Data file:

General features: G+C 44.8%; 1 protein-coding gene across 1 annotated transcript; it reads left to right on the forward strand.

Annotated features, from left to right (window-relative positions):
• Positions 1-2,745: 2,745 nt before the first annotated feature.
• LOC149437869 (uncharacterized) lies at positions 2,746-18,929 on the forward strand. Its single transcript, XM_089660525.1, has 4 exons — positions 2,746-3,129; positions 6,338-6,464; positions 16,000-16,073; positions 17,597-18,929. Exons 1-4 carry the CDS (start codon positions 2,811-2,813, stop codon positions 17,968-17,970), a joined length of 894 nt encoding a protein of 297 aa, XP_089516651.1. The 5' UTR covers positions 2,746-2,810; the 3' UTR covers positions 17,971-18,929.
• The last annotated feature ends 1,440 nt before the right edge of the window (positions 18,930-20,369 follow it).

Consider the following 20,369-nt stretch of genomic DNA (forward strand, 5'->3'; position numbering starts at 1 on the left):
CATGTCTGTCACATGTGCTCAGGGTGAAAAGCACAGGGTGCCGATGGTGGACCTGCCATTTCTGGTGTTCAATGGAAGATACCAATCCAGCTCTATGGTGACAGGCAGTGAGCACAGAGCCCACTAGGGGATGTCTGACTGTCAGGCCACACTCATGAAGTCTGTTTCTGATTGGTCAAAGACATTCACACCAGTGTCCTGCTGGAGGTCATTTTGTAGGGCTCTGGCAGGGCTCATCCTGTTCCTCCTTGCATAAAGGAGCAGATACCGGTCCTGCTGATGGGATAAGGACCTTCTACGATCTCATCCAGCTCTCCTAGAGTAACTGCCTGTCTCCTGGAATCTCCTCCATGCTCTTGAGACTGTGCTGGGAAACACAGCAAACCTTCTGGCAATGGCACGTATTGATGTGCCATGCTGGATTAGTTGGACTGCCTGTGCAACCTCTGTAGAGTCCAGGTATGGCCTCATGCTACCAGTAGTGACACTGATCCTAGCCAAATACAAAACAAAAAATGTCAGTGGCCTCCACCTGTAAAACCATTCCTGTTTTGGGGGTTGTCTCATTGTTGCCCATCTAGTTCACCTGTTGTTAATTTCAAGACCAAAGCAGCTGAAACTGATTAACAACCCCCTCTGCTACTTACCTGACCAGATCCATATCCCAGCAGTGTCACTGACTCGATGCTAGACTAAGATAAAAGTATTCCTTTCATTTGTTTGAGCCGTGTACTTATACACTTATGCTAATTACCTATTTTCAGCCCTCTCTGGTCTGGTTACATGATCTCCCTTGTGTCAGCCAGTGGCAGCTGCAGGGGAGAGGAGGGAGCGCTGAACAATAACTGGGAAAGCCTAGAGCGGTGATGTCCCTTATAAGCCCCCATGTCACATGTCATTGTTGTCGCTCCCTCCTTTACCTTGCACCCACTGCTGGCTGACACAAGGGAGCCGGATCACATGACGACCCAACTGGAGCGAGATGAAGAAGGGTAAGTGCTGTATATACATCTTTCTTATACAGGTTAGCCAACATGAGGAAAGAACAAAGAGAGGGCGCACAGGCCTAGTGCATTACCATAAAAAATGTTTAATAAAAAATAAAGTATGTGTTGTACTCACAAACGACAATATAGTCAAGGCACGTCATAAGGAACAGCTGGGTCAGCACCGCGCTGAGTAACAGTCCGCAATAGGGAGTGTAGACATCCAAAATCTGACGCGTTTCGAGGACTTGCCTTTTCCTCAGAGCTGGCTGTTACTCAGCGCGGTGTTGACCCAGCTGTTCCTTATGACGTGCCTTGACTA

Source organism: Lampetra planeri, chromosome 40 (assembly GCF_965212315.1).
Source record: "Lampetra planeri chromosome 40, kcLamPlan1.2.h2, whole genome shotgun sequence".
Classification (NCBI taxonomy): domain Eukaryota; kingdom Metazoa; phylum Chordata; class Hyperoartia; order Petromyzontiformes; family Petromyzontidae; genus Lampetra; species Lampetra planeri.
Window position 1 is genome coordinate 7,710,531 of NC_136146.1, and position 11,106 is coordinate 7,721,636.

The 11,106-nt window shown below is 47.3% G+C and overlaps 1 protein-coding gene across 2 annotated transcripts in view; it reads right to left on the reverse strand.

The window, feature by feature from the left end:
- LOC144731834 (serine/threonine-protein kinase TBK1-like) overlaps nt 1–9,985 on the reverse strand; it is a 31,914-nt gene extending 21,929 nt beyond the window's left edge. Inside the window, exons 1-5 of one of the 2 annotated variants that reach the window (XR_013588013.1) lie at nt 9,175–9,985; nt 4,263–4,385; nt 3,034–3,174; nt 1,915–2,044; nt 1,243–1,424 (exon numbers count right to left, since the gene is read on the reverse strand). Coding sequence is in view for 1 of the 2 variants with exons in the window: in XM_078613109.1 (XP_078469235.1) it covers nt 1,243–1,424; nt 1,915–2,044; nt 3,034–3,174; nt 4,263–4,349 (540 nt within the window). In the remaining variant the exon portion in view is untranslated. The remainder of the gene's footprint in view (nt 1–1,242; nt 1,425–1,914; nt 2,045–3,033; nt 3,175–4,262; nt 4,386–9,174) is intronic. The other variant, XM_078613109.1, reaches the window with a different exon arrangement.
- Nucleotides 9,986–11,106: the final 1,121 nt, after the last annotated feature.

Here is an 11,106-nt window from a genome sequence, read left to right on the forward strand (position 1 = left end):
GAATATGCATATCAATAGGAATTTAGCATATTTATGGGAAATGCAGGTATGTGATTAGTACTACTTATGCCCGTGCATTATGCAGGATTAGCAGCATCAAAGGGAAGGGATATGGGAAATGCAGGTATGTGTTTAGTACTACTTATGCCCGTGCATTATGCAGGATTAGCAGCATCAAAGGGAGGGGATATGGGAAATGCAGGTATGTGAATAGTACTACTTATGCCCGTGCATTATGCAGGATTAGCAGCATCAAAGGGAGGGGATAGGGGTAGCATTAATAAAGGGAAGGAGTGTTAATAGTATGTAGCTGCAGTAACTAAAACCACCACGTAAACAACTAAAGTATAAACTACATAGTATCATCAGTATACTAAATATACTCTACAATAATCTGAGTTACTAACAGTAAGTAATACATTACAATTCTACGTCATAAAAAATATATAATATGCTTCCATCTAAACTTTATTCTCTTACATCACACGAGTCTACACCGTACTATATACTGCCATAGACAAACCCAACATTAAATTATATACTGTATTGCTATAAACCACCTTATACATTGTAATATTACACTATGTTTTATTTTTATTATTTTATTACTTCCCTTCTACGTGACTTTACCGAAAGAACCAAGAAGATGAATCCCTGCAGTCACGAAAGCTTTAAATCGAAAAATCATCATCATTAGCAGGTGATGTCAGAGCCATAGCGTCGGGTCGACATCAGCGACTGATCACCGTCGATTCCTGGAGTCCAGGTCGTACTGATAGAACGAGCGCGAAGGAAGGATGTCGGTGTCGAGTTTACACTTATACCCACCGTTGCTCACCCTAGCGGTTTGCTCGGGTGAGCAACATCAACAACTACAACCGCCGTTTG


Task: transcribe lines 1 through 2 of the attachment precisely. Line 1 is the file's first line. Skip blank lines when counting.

General features: G+C 44.8%; 1 protein-coding gene across 1 annotated transcript; it reads left to right on the forward strand.

Annotated features, from left to right (window-relative positions):